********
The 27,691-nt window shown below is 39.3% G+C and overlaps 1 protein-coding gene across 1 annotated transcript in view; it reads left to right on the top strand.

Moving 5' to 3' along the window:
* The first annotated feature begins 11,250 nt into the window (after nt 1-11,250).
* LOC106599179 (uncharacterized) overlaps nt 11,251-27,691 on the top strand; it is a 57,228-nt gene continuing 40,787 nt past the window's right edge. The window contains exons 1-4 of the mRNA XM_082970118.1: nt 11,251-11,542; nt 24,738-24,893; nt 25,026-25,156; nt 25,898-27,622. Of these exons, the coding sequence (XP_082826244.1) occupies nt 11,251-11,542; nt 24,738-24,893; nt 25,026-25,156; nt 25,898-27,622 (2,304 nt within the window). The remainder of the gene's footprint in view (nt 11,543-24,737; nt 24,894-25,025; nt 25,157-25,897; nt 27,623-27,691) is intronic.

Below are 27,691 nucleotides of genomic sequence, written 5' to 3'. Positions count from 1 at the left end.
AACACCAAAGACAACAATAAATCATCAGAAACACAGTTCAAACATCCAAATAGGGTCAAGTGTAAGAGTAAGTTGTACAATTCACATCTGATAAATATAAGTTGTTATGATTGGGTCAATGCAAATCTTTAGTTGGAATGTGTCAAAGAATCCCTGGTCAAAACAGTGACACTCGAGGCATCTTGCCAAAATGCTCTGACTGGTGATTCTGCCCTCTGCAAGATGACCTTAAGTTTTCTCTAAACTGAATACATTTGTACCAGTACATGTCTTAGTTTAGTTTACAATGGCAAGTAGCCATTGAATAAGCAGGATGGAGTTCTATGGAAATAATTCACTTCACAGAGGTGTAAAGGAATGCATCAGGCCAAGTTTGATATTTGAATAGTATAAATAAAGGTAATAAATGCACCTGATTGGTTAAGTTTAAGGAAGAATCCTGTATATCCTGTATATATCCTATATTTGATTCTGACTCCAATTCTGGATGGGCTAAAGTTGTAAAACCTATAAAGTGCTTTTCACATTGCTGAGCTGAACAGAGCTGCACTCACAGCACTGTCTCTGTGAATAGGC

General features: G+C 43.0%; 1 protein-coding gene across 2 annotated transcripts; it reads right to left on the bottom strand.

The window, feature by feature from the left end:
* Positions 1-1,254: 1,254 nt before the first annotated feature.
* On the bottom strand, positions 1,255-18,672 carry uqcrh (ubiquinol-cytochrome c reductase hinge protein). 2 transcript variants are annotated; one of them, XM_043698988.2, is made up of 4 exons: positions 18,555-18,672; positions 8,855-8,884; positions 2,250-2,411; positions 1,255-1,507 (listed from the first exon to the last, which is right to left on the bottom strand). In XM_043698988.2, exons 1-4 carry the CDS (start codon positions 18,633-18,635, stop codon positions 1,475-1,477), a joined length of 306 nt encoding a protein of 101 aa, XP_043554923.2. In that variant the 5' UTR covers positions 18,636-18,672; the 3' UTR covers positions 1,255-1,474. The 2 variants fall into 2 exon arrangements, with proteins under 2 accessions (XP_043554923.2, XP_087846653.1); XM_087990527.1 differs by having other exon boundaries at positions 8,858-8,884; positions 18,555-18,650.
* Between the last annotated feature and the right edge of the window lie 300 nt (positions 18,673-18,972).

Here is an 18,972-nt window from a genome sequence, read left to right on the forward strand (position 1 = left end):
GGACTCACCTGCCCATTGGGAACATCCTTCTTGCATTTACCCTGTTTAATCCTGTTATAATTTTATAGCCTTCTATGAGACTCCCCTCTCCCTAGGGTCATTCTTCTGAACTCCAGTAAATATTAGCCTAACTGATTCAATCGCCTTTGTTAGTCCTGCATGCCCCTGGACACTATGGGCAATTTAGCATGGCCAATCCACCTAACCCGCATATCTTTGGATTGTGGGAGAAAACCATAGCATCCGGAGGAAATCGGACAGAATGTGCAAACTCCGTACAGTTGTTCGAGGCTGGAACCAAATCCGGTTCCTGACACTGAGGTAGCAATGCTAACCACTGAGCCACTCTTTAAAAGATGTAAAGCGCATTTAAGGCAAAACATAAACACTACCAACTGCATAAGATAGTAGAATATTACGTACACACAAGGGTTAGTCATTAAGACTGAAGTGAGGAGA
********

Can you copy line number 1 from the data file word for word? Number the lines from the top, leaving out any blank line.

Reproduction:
The 27,691-nt window shown below is 39.3% G+C and overlaps 1 protein-coding gene across 1 annotated transcript in view; it reads left to right on the top strand.